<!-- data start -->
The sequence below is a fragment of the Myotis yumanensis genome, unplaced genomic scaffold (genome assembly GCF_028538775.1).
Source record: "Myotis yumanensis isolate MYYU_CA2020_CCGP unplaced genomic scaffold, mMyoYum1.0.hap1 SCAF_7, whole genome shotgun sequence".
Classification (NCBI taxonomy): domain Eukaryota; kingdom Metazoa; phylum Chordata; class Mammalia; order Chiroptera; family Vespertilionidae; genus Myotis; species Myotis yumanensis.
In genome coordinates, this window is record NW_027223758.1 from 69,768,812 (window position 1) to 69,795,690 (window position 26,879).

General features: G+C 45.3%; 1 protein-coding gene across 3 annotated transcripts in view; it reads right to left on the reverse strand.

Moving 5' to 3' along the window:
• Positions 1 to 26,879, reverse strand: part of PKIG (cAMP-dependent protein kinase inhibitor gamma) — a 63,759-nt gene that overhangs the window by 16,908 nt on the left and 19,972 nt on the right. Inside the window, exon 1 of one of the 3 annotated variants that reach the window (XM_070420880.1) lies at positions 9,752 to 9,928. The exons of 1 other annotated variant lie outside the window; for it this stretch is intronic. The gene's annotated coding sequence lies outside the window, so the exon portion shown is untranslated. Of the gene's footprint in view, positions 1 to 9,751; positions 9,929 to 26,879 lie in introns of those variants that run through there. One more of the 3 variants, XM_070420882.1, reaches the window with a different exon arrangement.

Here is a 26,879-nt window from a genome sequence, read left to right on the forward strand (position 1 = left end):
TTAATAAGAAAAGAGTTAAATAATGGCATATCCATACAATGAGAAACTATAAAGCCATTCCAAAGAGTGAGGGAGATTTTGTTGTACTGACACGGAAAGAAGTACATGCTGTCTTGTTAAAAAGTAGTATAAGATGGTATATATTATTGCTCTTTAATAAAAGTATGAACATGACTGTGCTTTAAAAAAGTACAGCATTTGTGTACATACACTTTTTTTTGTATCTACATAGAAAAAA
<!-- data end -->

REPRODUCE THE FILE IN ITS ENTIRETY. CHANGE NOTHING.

The sequence below is a fragment of the Myotis yumanensis genome, unplaced genomic scaffold (genome assembly GCF_028538775.1).
Source record: "Myotis yumanensis isolate MYYU_CA2020_CCGP unplaced genomic scaffold, mMyoYum1.0.hap1 SCAF_7, whole genome shotgun sequence".
Classification (NCBI taxonomy): domain Eukaryota; kingdom Metazoa; phylum Chordata; class Mammalia; order Chiroptera; family Vespertilionidae; genus Myotis; species Myotis yumanensis.
In genome coordinates, this window is record NW_027223758.1 from 69,768,812 (window position 1) to 69,795,690 (window position 26,879).

General features: G+C 45.3%; 1 protein-coding gene across 3 annotated transcripts in view; it reads right to left on the reverse strand.

Moving 5' to 3' along the window:
• Positions 1 to 26,879, reverse strand: part of PKIG (cAMP-dependent protein kinase inhibitor gamma) — a 63,759-nt gene that overhangs the window by 16,908 nt on the left and 19,972 nt on the right. Inside the window, exon 1 of one of the 3 annotated variants that reach the window (XM_070420880.1) lies at positions 9,752 to 9,928. The exons of 1 other annotated variant lie outside the window; for it this stretch is intronic. The gene's annotated coding sequence lies outside the window, so the exon portion shown is untranslated. Of the gene's footprint in view, positions 1 to 9,751; positions 9,929 to 26,879 lie in introns of those variants that run through there. One more of the 3 variants, XM_070420882.1, reaches the window with a different exon arrangement.

Here is a 26,879-nt window from a genome sequence, read left to right on the forward strand (position 1 = left end):
TTAATAAGAAAAGAGTTAAATAATGGCATATCCATACAATGAGAAACTATAAAGCCATTCCAAAGAGTGAGGGAGATTTTGTTGTACTGACACGGAAAGAAGTACATGCTGTCTTGTTAAAAAGTAGTATAAGATGGTATATATTATTGCTCTTTAATAAAAGTATGAACATGACTGTGCTTTAAAAAAGTACAGCATTTGTGTACATACACTTTTTTTTGTATCTACATAGAAAAAA